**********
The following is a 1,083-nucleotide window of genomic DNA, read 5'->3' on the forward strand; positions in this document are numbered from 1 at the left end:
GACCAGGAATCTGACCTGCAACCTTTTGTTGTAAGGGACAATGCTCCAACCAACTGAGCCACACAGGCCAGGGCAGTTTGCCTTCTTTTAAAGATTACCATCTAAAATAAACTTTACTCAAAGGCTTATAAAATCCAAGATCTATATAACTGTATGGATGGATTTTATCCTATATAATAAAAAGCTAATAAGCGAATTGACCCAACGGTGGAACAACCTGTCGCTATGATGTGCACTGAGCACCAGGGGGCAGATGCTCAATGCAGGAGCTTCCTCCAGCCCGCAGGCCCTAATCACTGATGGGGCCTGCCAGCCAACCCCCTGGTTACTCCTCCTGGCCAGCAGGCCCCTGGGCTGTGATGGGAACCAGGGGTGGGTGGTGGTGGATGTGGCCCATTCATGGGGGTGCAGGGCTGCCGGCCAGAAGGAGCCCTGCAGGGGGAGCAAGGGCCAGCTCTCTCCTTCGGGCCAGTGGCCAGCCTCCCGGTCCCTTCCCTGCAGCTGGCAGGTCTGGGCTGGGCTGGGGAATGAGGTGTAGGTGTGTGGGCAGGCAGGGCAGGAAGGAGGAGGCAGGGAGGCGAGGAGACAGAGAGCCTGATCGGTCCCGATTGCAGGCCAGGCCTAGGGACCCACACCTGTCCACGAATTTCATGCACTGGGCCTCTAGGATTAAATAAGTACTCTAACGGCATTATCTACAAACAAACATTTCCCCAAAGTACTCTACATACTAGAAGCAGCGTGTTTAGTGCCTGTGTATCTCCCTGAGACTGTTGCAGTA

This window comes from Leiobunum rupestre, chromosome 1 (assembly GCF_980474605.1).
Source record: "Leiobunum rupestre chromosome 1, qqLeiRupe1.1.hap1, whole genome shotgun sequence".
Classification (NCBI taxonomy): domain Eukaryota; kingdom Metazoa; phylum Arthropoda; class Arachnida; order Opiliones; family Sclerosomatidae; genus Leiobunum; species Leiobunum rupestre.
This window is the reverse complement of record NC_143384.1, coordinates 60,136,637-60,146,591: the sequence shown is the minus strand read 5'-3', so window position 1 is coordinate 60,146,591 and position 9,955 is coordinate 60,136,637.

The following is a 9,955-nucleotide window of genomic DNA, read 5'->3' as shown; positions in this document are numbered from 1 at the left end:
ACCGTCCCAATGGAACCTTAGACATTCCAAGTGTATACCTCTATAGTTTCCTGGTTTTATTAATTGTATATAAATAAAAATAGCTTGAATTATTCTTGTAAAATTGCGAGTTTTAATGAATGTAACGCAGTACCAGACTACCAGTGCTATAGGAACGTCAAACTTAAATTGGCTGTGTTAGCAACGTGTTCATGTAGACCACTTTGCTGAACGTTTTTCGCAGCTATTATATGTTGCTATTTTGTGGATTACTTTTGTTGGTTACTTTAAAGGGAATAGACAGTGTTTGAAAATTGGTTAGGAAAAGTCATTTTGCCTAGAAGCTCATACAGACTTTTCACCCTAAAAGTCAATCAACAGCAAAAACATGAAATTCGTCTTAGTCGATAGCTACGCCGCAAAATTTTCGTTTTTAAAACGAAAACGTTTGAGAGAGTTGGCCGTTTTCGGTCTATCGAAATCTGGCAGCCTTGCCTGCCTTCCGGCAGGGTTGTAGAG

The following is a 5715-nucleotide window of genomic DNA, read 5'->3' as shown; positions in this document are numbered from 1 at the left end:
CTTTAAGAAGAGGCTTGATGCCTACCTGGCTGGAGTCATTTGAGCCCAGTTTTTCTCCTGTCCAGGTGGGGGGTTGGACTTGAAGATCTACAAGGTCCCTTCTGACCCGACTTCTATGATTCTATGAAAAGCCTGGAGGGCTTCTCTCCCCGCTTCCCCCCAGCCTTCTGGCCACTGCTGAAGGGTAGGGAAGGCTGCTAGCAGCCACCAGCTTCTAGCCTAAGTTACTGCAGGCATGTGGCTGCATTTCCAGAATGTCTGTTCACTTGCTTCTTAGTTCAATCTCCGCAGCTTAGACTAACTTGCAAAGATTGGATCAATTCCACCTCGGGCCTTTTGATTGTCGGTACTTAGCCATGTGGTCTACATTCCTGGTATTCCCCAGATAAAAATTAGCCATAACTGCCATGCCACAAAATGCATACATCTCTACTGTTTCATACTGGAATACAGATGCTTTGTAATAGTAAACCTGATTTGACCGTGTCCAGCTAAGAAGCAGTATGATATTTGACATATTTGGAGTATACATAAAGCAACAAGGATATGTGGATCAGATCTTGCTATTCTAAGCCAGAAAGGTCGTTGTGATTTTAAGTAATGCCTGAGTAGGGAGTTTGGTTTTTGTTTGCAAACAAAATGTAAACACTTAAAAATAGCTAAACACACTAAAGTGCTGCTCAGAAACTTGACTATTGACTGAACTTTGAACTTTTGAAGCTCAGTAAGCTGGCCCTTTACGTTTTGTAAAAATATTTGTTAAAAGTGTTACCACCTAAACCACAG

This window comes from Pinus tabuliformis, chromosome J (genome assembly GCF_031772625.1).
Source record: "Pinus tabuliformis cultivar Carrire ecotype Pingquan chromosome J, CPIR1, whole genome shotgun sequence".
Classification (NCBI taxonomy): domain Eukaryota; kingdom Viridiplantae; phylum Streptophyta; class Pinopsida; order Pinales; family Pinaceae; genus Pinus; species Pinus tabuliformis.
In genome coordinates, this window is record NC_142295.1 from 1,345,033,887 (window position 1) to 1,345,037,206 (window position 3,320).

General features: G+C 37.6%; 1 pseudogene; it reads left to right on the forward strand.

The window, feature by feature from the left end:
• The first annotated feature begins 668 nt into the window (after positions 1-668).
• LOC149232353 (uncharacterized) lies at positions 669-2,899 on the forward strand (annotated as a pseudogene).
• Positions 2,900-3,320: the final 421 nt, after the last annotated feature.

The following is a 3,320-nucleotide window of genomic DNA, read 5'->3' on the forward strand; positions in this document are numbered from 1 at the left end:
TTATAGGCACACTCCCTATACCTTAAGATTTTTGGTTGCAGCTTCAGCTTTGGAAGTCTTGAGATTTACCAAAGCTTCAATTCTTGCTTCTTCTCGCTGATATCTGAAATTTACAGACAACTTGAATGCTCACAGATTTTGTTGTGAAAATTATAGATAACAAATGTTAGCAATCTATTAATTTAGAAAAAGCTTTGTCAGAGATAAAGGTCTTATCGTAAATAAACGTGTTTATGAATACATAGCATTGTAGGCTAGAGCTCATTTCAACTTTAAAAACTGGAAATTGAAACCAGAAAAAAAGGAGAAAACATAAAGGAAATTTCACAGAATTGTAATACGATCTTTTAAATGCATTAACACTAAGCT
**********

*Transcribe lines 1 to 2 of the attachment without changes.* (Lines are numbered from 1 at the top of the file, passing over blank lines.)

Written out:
The following is a 1,083-nucleotide window of genomic DNA, read 5'->3' on the forward strand; positions in this document are numbered from 1 at the left end:
GACCAGGAATCTGACCTGCAACCTTTTGTTGTAAGGGACAATGCTCCAACCAACTGAGCCACACAGGCCAGGGCAGTTTGCCTTCTTTTAAAGATTACCATCTAAAATAAACTTTACTCAAAGGCTTATAAAATCCAAGATCTATATAACTGTATGGATGGATTTTATCCTATATAATAAAAAGCTAATAAGCGAATTGACCCAACGGTGGAACAACCTGTCGCTATGATGTGCACTGAGCACCAGGGGGCAGATGCTCAATGCAGGAGCTTCCTCCAGCCCGCAGGCCCTAATCACTGATGGGGCCTGCCAGCCAACCCCCTGGTTACTCCTCCTGGCCAGCAGGCCCCTGGGCTGTGATGGGAACCAGGGGTGGGTGGTGGTGGATGTGGCCCATTCATGGGGGTGCAGGGCTGCCGGCCAGAAGGAGCCCTGCAGGGGGAGCAAGGGCCAGCTCTCTCCTTCGGGCCAGTGGCCAGCCTCCCGGTCCCTTCCCTGCAGCTGGCAGGTCTGGGCTGGGCTGGGGAATGAGGTGTAGGTGTGTGGGCAGGCAGGGCAGGAAGGAGGAGGCAGGGAGGCGAGGAGACAGAGAGCCTGATCGGTCCCGATTGCAGGCCAGGCCTAGGGACCCACACCTGTCCACGAATTTCATGCACTGGGCCTCTAGGATTAAATAAGTACTCTAACGGCATTATCTACAAACAAACATTTCCCCAAAGTACTCTACATACTAGAAGCAGCGTGTTTAGTGCCTGTGTATCTCCCTGAGACTGTTGCAGTA